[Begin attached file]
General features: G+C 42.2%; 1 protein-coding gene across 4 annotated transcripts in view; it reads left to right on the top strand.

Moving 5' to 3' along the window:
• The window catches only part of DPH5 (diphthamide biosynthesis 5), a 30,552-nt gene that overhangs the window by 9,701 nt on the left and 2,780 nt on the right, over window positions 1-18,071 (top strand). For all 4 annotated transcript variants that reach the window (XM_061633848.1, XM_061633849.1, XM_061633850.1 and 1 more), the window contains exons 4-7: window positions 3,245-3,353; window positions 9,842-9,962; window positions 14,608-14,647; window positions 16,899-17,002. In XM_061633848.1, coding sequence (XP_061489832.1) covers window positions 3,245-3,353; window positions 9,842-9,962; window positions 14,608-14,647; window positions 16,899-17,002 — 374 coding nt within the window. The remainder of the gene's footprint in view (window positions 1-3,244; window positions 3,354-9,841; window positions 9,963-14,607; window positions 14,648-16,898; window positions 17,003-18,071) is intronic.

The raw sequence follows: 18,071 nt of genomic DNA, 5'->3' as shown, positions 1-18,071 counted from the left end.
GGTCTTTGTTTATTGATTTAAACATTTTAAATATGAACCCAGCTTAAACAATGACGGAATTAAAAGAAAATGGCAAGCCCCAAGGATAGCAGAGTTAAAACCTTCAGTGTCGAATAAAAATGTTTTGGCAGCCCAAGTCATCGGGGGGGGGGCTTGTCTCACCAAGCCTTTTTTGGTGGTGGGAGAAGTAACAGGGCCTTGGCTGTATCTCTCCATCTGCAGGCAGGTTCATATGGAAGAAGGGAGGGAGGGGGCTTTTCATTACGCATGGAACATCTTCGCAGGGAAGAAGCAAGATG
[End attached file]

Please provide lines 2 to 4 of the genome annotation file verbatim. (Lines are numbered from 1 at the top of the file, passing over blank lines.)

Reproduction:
Moving 5' to 3' along the window:
• The window catches only part of DPH5 (diphthamide biosynthesis 5), a 30,552-nt gene that overhangs the window by 9,701 nt on the left and 2,780 nt on the right, over window positions 1-18,071 (top strand). For all 4 annotated transcript variants that reach the window (XM_061633848.1, XM_061633849.1, XM_061633850.1 and 1 more), the window contains exons 4-7: window positions 3,245-3,353; window positions 9,842-9,962; window positions 14,608-14,647; window positions 16,899-17,002. In XM_061633848.1, coding sequence (XP_061489832.1) covers window positions 3,245-3,353; window positions 9,842-9,962; window positions 14,608-14,647; window positions 16,899-17,002 — 374 coding nt within the window. The remainder of the gene's footprint in view (window positions 1-3,244; window positions 3,354-9,841; window positions 9,963-14,607; window positions 14,648-16,898; window positions 17,003-18,071) is intronic.

The raw sequence follows: 18,071 nt of genomic DNA, 5'->3' as shown, positions 1-18,071 counted from the left end.